"Could you find me two or three acres here? I would like to put up a small cottage for Annie." a simple request made by a Gerneral to a Sir
To understand the origins of Botha House one not only needs to acknowledge the vision and determination of Sir Frank Reynolds, but equally the relationship he had with one of South Africa's most influential Anglo-Boer War Generals, a relationship which influenced the construction and completion of this majestic homestead.
General Louis Botha and Sir Frank Reynolds became friends in a time where South Africa was under-going a shift towards a new state. This time in the country's history, coupled with this unique relationship of these two men, is echoed in the structure and elegance of Botha House.
"Sir Frank's native name was Nkanyize - Morning Star, affectionately bestowed upon him with repect for his early rising habbits" an excerpt from the book Umdoni Park - Gift to the Nation
A Devonshire man by origin , Frank Umhlali Reynolds, and his brother Charles, were sent by their father in 1874 to assist in the running of the newly established Umzinto Sugar Estate, South of Durban. After loosing their uncle suddenly less then one year after their arrival and with the guidance of their father, the two brothers flourished vigorously and created an estate consisting of thousands of hectares of sugar cane and the still fully functional Sezela Sugar Mill. Their homestead Lynton Hall stands as a testament to Sir Franks unparalleled success, for not only is this homestead of sheer grandeur and class, but also as it sits majestically overlooking the Umdoni Park.
In 1918, Sir Franks complete love affair with the natural beauty of the Natal coastline was evidently displayed through the purchase of the land that denotes the present day Umdoni Park. Gaining inspiration from an equally influential Englishman, his prospect included the preservation of all naturally occurring fauna and flora within its boundaries. Today, this 220-hectare park is maintained inline with that vision, home to the Umdoni Park Golf Club and some of the most pristine and untouched coastal forests in the area.
"...got a telegram from General Botha to say that he and Mrs. Botha are coming down on Sunday." an entry from Sir Frank's Diary on the 24th June, 1918
Being an active Member of Parliament, Sir Frank had many friendly relations with dignitaries and parliamentary members alike. None is more striking than the friendship with General Louis Botha, the first Prime Minister of the Union of South Africa. As there are no records of Sir Frank's intent to build the now formally known homestead of Botha House, one is only left to imagine whether he informed the General of his intentions. We can only assume that upon General Botha's request Sir Frank was immediately persuaded. And so, on the 24th of October 1918, preparation began for the construction of this majestic and awe-inspiring building. After 7 months of site clearing, architectural conception, the installation of a pump in the nearby golf course dam to provide water for the contractor and the arrival of building materials, June 1919 strikes a note in history.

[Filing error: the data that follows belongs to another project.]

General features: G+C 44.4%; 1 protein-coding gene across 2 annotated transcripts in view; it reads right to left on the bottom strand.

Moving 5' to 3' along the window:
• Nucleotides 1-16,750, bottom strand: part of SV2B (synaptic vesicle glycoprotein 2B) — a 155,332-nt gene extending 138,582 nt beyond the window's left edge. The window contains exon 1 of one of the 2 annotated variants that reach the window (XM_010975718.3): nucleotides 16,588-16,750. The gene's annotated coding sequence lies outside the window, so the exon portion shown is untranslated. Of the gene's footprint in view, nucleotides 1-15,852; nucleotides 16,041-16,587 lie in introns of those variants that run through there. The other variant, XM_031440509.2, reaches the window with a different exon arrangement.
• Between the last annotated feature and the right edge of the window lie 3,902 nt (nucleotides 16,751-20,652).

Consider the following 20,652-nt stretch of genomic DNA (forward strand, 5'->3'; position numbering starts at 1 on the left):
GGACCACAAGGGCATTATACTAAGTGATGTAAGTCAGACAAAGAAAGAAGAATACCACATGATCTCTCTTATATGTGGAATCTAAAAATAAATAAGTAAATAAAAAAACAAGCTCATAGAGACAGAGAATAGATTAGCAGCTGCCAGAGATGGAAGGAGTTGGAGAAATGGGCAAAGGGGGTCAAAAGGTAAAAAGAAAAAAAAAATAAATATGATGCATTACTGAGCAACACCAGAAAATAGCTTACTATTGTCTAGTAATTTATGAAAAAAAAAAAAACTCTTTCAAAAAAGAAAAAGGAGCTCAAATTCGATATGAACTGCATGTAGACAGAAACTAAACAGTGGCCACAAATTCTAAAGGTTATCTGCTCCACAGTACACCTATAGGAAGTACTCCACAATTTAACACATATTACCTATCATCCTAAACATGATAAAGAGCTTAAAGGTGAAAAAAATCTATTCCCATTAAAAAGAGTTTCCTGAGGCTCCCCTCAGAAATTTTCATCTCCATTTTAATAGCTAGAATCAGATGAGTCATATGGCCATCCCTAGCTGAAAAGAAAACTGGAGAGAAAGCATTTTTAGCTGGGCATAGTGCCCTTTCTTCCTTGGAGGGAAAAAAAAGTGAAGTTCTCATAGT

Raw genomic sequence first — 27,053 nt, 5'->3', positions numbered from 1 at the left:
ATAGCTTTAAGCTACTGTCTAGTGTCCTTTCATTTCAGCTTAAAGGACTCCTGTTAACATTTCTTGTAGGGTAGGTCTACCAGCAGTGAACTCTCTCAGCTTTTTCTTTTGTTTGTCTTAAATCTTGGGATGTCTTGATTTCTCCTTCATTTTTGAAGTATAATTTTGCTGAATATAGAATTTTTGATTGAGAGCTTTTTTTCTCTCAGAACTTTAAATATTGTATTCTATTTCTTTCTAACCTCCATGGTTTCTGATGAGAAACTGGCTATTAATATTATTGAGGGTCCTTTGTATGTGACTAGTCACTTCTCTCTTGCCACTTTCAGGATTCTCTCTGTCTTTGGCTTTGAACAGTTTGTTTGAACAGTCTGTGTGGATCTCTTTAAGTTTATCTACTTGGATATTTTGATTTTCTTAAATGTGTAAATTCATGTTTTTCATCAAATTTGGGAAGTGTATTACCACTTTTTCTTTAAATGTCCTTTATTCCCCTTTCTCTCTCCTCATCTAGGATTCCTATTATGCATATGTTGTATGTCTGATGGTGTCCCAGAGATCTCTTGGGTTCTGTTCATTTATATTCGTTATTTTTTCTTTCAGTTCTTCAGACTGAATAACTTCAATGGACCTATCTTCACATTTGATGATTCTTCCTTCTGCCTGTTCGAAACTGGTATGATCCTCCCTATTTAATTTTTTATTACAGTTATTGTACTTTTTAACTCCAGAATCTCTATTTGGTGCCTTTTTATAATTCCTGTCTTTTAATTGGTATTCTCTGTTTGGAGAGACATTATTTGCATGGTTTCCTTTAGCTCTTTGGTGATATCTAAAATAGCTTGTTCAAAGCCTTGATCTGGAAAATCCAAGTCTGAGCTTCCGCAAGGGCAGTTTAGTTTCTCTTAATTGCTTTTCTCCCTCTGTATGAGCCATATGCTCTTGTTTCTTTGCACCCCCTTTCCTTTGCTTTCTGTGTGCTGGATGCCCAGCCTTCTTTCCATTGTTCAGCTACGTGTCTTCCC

"...and so the foundations have begun." Sir Frank's Diary notes on the 15 June 1919
The site upon which Botha House is located was one of the few elevated pieces of land found within the Umdoni Park. Sitting mere metres above the rocky shoreline below, the selection of this site ensured that the sound of the pounding surf would add to the coastal ambience, which Botha House was so renowned for amongst the people who used it. Sadly however, on the 27th of August 1919, less than 3 months after the beginning of the building process and when the walls were only a few feet high, came the news of General Bothas passing. There was most certainly a deep disappointment and a sense of loss, which Sir Frank would've suffered knowing that the house would not be seen by the person for whom it was intended.
Construction however never faltered. The wagons toiled laboriously on along the sand track to the nearby Pennington Station. After only 8 more months, and with the finishing touches being made to the house, the middle of April 1920 would've seen the major contractors leave site. All that was left to do was to furnish the interior. Arriving from Britain was the crockery from Harrods in London and the cutlery from Mappin and Webb, the teak furniture made to order in Durban and the carpets from Parker, Wood and Co. and, on the 16th of May 1920, the day after the arrival of Mrs. Annie Botha at Lynton Hall, an entry within Sir Franks diary states:
"We'll all go down to Botha House, and I present the house to Mrs. Botha for her life..." Botha House was ready to welcome its first resident.